The Yasukuni shrine in central Tokyo honours 2.5 million war dead including convicted war criminals / © AFP/File
Japan's new prime minister on Sunday sent a ritual offering to the controversial Yasukuni shrine that honours the war dead but is seen by neighbouring countries as a symbol of Tokyo's past militarism.
Fumio Kishida sent the "masakaki" tree offering under his name as prime minister to celebrate the shrine's biannual festival held in the spring and autumn, a spokeswoman for the shrine told AFP.
Two of Kishida's ministers also offered sacred trees.
Yasukuni honours 2.5 million war dead, mostly Japanese, who have perished since the late 19th century.
But the central Tokyo shrine also honours senior military and political figures convicted of war crimes by an international tribunal.
Earlier this year, three top ministers paid their respects at the shrine on the anniversary of Japan's World War II surrender.
But a Japanese prime minister has not appeared there since 2013, when Shinzo Abe sparked fury in Beijing and Seoul and earned a rare diplomatic rebuke from close ally the United States.
Kishida's predecessor Yoshihide Suga made a pilgrimage to the shrine on Sunday, the spokeswoman said, while public broadcaster NHK showed footage of his visit.
Suga had avoided visiting the shrine after 2012, when he became the Abe government's spokesman, and only sent ritual offerings when he became prime minister.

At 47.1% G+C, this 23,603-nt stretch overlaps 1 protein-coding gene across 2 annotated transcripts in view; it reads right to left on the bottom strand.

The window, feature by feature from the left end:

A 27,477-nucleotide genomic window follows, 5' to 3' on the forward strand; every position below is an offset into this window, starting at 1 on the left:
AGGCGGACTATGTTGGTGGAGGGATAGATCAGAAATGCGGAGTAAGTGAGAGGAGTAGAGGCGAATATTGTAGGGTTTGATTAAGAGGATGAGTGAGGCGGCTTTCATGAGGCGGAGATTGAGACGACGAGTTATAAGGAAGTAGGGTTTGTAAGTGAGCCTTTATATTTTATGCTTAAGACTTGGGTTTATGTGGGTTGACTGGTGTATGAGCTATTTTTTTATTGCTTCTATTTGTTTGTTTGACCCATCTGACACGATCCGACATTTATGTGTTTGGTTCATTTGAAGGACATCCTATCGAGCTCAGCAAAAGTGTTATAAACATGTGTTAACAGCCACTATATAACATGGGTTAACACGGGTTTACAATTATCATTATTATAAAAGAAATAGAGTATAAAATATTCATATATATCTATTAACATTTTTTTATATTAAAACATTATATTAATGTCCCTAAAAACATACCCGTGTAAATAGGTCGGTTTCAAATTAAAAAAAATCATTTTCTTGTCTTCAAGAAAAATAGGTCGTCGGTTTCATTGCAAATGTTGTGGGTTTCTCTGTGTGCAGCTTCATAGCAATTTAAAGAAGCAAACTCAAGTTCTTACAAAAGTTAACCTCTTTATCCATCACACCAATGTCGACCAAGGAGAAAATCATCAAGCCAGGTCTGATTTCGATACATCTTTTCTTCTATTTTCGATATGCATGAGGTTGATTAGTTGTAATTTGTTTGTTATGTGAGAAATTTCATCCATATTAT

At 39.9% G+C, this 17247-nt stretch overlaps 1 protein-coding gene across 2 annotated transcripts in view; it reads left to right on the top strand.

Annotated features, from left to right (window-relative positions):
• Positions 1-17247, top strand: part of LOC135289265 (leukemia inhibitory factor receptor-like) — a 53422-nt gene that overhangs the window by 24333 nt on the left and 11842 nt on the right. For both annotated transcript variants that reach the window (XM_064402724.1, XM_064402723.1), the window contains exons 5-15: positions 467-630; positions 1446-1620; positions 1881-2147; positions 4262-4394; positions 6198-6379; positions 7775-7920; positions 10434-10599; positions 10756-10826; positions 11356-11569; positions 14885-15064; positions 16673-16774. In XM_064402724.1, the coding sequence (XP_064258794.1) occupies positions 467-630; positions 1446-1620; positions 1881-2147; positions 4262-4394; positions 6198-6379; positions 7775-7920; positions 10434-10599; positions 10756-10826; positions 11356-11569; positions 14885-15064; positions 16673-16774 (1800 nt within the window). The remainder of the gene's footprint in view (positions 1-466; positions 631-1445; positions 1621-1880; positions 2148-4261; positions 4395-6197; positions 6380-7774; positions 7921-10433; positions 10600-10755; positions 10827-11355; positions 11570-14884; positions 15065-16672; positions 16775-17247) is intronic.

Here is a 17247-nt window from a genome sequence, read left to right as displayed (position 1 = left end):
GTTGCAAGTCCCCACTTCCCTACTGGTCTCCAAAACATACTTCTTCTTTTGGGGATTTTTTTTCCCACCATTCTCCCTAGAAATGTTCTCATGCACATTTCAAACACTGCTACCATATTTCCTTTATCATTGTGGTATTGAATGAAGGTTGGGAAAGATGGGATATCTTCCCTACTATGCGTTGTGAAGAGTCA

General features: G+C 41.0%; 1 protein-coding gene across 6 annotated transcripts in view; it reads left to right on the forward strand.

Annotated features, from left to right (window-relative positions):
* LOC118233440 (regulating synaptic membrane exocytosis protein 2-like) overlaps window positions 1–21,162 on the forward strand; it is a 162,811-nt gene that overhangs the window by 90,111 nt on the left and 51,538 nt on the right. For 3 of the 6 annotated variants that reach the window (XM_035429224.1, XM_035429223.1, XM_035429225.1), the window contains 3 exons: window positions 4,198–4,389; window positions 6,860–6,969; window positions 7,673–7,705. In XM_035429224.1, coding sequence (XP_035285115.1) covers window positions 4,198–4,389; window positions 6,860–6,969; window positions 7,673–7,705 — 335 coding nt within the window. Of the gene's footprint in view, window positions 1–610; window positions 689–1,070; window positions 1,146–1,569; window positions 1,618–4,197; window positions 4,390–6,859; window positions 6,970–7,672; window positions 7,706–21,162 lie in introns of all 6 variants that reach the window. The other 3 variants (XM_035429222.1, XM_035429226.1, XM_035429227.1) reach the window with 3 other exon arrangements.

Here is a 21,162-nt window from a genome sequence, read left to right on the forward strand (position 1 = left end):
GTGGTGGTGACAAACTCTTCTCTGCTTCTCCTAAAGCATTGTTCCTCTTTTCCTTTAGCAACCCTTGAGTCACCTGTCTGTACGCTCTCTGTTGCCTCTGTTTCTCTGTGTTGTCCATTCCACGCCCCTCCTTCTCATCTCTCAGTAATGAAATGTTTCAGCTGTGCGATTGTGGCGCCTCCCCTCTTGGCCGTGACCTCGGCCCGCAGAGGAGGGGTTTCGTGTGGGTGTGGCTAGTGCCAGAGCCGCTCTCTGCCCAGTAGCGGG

Visits to the shrine by government officials have long angered countries that suffered at the hands of the Japanese military prior to and during World War II, particularly South Korea and China.
Kishida, who became Japan's prime minister on October 4, does not plan to visit the shrine during the two-day autumn festival that runs through Monday, Kyodo News reported, citing unnamed people close to him.
But Seoul's foreign ministry Sunday expressed "deep disappointment" at his decision to send an offering.
"The government expresses and regrets that Japanese leaders again sent the offering or repeated their visits to the Yasukuni shrine," it said in a statement, according to South Korea's Yonhap News Agency.
Seoul urged Tokyo's leaders to "squarely face history and show by action their humble introspection on and genuine self-reflection for the past history".